Another part of it, I think, is that parents and teachers do a lot of forcing before children are developmentally ready to handle the complexities of reading. It’s not just being able to read and comprehend the words. As soon as my son was showing signs of reading readiness, I jumped on the wagon to teach him how to read. Well, I didn’t take into account the other parts of his development that could affect how he feels about reading. At the time (and even now at times), taking the time to read is time away from some physical activity or pretending activity he really wants to do. I’ve learned my lesson. And even though my four year is reading some already and I do reading with him, I don’t push it. When he’s done, I’m done. And I’ve backed off the older son as well. Even though the older son has the reading ability to read chapter books, he doesn’t have the maturity or patience to do it. If I force him to do it right now (when there is absolutely no need to have to be reading books like that) then I am sure to make him hate reading.

      With all that said, I still want all three of my children to love reading for all the reasons there are to read, so Amy, I appreciate any information you pass along to help me reach that goal. I love your blog so very much and your positive outlook on teaching and parenting are refreshing.

      Reply
      Brandy
      25/09/2012
      • Brandy–
        You are so correct on so many points here! Thanks so much for reading and taking the time to write–you always rock it, girl!!

        I love what you say here:
        Another part of it, I think, is that parents and teachers do a lot of forcing before children are developmentally ready to handle the complexities of reading. It’s not just being able to read and comprehend the words. As soon as my son was showing signs of reading readiness, I jumped on the wagon to teach him how to read. Well, I didn’t take into account the other parts of his development that could affect how he feels about reading. At the time (and even now at times), taking the time to read is time away from some physical activity or pretending activity he really wants to do. I’ve learned my lesson. And even though my four year is reading some already and I do reading with him, I don’t push it. When he’s done, I’m done. And I’ve backed off the older son as well. Even though the older son has the reading ability to read chapter books, he doesn’t have the maturity or patience to do it. If I force him to do it right now (when there is absolutely no need to have to be reading books like that) then I am sure to make him hate reading.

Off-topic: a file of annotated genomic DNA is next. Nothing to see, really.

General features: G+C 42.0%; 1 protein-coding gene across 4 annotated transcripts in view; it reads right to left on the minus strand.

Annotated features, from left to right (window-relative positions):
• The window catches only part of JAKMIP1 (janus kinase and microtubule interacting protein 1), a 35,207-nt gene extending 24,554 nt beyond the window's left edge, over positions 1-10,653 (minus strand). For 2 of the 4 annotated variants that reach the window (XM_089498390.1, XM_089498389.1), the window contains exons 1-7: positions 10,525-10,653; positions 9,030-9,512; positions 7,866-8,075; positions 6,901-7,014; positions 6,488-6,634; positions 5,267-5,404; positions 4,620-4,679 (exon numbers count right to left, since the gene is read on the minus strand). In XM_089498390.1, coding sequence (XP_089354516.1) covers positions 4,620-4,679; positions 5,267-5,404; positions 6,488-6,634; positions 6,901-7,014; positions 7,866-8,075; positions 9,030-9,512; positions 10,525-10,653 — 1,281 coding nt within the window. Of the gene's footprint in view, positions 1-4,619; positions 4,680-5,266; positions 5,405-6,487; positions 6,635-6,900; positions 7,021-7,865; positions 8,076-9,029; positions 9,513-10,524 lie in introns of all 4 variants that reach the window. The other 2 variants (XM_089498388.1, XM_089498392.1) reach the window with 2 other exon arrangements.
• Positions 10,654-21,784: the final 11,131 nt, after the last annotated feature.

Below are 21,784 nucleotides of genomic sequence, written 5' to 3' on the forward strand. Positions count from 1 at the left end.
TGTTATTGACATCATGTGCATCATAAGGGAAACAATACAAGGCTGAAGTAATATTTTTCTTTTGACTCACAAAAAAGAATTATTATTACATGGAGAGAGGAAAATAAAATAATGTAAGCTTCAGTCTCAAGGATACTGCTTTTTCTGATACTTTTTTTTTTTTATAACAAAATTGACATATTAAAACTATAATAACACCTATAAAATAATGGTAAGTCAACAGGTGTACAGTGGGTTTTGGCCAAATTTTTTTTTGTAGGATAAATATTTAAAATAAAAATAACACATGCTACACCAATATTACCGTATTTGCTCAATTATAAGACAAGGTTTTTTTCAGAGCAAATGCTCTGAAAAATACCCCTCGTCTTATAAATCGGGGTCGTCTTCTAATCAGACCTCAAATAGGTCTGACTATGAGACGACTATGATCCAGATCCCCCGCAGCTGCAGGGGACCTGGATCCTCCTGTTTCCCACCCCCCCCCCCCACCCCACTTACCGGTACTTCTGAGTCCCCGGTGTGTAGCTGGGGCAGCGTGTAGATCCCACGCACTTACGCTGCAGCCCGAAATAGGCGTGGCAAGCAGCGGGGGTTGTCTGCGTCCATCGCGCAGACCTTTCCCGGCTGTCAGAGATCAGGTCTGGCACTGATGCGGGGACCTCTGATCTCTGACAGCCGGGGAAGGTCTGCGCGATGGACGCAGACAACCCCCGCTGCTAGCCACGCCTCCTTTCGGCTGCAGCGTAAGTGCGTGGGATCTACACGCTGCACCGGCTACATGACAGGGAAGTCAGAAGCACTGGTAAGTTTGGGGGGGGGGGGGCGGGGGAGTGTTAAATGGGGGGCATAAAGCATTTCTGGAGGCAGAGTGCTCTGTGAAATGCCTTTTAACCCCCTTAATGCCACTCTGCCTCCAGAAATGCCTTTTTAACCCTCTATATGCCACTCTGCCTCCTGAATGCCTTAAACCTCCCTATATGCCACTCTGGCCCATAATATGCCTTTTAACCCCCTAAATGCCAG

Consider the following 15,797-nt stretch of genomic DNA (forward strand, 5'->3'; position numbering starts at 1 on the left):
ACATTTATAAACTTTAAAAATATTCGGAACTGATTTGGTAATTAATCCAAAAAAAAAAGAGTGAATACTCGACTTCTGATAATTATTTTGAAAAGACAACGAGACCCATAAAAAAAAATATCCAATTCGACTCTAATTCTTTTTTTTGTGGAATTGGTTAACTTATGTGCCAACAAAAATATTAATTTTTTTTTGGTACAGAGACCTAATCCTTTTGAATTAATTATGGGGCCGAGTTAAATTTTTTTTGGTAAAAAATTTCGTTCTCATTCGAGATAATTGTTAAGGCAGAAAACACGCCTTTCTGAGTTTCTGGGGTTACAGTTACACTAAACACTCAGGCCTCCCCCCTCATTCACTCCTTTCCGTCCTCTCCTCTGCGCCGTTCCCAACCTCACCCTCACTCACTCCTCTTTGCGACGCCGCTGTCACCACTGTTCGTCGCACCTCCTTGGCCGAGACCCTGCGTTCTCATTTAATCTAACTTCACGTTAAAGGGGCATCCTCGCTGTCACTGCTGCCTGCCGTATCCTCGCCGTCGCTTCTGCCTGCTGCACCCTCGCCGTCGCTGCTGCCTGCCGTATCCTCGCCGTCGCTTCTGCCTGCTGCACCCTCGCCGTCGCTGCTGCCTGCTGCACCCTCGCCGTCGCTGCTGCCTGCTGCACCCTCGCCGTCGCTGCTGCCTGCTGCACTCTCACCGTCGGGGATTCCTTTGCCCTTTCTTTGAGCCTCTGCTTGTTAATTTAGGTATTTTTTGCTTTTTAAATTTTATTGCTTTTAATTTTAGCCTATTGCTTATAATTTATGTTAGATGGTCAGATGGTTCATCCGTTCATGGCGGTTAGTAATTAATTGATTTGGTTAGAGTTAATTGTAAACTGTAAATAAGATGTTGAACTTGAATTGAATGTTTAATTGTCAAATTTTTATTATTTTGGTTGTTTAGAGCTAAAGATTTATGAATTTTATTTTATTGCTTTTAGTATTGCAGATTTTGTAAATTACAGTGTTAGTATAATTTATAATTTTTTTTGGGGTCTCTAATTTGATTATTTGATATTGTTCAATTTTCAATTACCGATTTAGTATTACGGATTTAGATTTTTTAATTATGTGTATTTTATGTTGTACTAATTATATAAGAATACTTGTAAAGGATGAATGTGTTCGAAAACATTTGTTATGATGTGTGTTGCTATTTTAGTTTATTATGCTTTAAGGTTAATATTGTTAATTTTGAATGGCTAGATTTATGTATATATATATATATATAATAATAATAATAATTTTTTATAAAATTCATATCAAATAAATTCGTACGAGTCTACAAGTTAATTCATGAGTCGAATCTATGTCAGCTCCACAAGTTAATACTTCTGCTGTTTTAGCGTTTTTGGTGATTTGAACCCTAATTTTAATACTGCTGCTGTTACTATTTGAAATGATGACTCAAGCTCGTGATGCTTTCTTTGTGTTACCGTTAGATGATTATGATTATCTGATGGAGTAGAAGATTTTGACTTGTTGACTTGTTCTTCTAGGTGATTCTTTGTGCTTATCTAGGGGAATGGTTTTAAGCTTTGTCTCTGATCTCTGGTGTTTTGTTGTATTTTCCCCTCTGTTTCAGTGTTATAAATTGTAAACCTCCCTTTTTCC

I think there’s a fine line between pushing and encouraging, especially in schools today–and if we as parents make it as fun–and light!–as possible, like you said, ‘When he’s done, I’m done’–we’re all better off. Finding ways of making reading fun, tangible, and relevant–sometimes easier said than done, right?

        I will DEFINITELY look more into how to make reading fun for our little guys who are less likely to pick it up for pleasure, bc really, that’s where Owen is right this very day. I’m trying, trying, trying, and learning as I go. You better believe I’m grabbing you along for the ride, Brandy, my longtime friend! xoxoxo

        Reply
  4. If it’s any comfort, I had a tough time learning to read. My parents loved to read, I was surrounded by reading materials, and yet, I struggled. I was the last one in my class to read the whole basic list of words (this was when kids learned to read in 1st grade). There was probably some mild unrecognized dyslexia in the mix as well.

    In second grade, my teacher made us blank books of paper stapled together to write and illustrate to our hearts content. I loved it! I think that got me over the hump. I think she was the same teacher who had our parents take pictures of us doing things, and then made our own personal reader. And then… (and now)…I became a ridiculously voracious reader, with a huge vocabulary and a reader’s pronunciation (but that’s another issue)!
    Free reading (on topics of ones choice) seems important. It hooked me.

    Reply
    Marie
    19/09/2012
    • Marie–thanks so much for sharing your story–I really, truly appreciate it!! I am always interested to hear what got kids over the ‘reading bump’ and when it occurred–many thanks, my friend!

      Reply
  5. I absolutely love all of the feedback… I am at my wit send with my five year old GIRL, whom wants NOTHING to do with books, spelling, reading, even apps on the iPad books, interactive story reading, words, printing, NOTHING! I have been TRYING to actively teach her reading through ART, speech therapy, nothing, I’m getting no where. She HATES reading, BO, IT does NOT MATTER WHAT it’s about, no not even FROZEN….it breaks my heart cuz me and my teen at avid readers and it was both our LOVES as young children and even now… I have been trying for five years. She wants NOTHING to do with even WORDS. LETTERS MAYBE, but not if they’re written typed or seen … I don’t know WHAT TO DO NOW!!! So to the first commenter that has much to offer in words that sound good on page: YES, in FACT there ARE children that just plain have NO interest in reading. I have tried ALL!! MP3 files, YouTube story reading videos, audiobook memberships, printable coloring books, printable black and white books, printable color books, easy books, SHORT books, PICTURE books, I have tried flash cards Storynory,com …..sooo MANY places. NOTHING, I get walked away from or ignored. However, I refuse to give up. I refuse to quit trying! I think that means thee very most :Zd Thank you TeachMama for SOO Many of your helpful useful posts words and activities!!

    Reply
    • Jeanine! YOU are doing such a good job–I just KNOW it!! You’re trying, you’re staying in the game, and you are aware of the fact that reading is THAT important that it’s worth fighting for!

      My unsolicited advice? Take a break. YOU read, you simply enjoy reading in your free time, talk about the books and articles you’re reading, and maybe–just maybe–it’ll show her how cool it is?

      THANK YOU for your kind words and for taking the time to write–it means so much!! Keep me in the loop, my friend!!

      Reply